Evolution in Quantum Leaps: Multiple Combinatorial Transfers of HPI and Other Genetic Modules in Enterobacteriaceae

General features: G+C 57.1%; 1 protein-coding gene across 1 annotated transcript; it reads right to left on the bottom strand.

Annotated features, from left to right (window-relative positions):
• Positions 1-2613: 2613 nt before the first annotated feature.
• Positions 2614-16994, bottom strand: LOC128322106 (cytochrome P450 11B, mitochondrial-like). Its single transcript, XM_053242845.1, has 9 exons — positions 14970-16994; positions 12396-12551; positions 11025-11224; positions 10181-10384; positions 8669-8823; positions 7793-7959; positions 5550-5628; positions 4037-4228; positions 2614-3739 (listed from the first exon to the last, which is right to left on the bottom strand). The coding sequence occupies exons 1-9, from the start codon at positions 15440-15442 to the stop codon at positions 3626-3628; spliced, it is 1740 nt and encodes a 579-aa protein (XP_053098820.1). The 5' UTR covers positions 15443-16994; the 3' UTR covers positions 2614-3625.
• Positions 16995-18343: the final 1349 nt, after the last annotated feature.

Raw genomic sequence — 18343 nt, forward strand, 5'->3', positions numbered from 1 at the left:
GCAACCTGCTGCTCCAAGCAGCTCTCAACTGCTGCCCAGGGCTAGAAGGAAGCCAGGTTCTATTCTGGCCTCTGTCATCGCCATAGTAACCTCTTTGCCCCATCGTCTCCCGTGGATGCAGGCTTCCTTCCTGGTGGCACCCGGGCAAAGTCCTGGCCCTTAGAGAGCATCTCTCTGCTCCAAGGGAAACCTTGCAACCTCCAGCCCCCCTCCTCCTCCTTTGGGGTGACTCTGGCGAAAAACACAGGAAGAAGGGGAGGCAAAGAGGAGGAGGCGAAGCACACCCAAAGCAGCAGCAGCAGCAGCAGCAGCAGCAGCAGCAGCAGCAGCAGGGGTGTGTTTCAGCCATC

Horizontal gene transfer is a key step in the evolution of Enterobacteriaceae. By acquiring virulence determinants of foreign origin, commensals can evolve into pathogens. In Enterobacteriaceae, horizontal transfer of these virulence determinants is largely dependent on transfer by plasmids, phages, genomic islands (GIs) and genomic modules (GMs). The High Pathogenicity Island (HPI) is a GI encoding virulence genes that can be transferred between different Enterobacteriaceae. We investigated the HPI because it was present in an Enterobacter hormaechei outbreak strain (EHOS). Genome sequence analysis showed that the EHOS contained an integration site for mobile elements and harbored two GIs and three putative GMs, including a new variant of the HPI (HPI-ICEEh1). We demonstrate, for the first time, that combinatorial transfers of GIs and GMs between Enterobacter cloacae complex isolates must have occurred. Furthermore, the excision and circularization of several combinations of the GIs and GMs was demonstrated. Because of its flexibility, the multiple integration site of mobile DNA can be considered an integration hotspot (IHS) that increases the genomic plasticity of the bacterium. Multiple combinatorial transfers of diverse combinations of the HPI and other genomic elements among Enterobacteriaceae may accelerate the generation of new pathogenic strains.